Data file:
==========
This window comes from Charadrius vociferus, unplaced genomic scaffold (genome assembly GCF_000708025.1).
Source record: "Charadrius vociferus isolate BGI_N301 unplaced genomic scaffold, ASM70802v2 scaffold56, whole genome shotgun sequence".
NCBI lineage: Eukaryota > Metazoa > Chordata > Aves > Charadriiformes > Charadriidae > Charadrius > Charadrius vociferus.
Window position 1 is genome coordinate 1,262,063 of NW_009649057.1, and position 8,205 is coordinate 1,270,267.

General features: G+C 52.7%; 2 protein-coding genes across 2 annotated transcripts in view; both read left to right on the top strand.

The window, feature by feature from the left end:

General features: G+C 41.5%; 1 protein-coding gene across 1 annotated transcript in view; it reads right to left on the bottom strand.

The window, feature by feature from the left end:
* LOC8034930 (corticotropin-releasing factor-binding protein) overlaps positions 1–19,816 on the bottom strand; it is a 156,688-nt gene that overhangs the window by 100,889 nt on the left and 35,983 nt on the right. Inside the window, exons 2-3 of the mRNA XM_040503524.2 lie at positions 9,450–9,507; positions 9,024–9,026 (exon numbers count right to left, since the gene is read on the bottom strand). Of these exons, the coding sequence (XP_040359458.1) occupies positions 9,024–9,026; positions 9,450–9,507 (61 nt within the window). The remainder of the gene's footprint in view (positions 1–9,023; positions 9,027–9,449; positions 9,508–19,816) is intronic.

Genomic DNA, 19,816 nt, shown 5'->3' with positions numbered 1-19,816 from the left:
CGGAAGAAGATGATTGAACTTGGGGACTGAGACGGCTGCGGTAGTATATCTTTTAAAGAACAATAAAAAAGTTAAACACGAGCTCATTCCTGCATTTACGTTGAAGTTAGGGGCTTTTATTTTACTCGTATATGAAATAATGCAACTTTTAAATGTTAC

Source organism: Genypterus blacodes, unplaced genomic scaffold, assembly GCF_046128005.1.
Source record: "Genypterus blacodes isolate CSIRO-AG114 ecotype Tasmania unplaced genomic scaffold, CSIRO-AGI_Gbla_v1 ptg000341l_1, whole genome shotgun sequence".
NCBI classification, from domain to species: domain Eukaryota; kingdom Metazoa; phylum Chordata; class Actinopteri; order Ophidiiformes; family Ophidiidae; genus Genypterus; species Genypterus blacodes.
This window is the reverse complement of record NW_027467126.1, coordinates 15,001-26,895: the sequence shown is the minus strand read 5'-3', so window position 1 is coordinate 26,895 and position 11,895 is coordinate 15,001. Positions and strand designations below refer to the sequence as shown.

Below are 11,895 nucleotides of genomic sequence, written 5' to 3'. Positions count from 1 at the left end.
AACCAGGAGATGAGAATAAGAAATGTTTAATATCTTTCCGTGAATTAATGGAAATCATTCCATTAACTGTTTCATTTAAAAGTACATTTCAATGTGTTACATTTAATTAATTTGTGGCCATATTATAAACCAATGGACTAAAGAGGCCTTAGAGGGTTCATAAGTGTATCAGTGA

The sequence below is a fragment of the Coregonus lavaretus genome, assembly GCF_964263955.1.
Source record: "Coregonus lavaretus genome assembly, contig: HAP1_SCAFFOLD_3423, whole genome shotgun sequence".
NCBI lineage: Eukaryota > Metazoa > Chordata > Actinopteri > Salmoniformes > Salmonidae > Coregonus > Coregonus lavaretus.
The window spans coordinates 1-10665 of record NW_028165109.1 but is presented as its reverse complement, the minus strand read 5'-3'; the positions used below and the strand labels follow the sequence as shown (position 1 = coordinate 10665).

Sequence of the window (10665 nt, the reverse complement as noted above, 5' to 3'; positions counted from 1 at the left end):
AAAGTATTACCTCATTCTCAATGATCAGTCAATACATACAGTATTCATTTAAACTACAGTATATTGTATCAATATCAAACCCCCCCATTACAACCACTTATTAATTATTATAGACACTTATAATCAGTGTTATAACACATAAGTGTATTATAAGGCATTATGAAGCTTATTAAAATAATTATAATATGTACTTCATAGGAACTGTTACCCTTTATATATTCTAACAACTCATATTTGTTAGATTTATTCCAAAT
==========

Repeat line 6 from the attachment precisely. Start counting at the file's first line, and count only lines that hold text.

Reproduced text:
The window, feature by feature from the left end: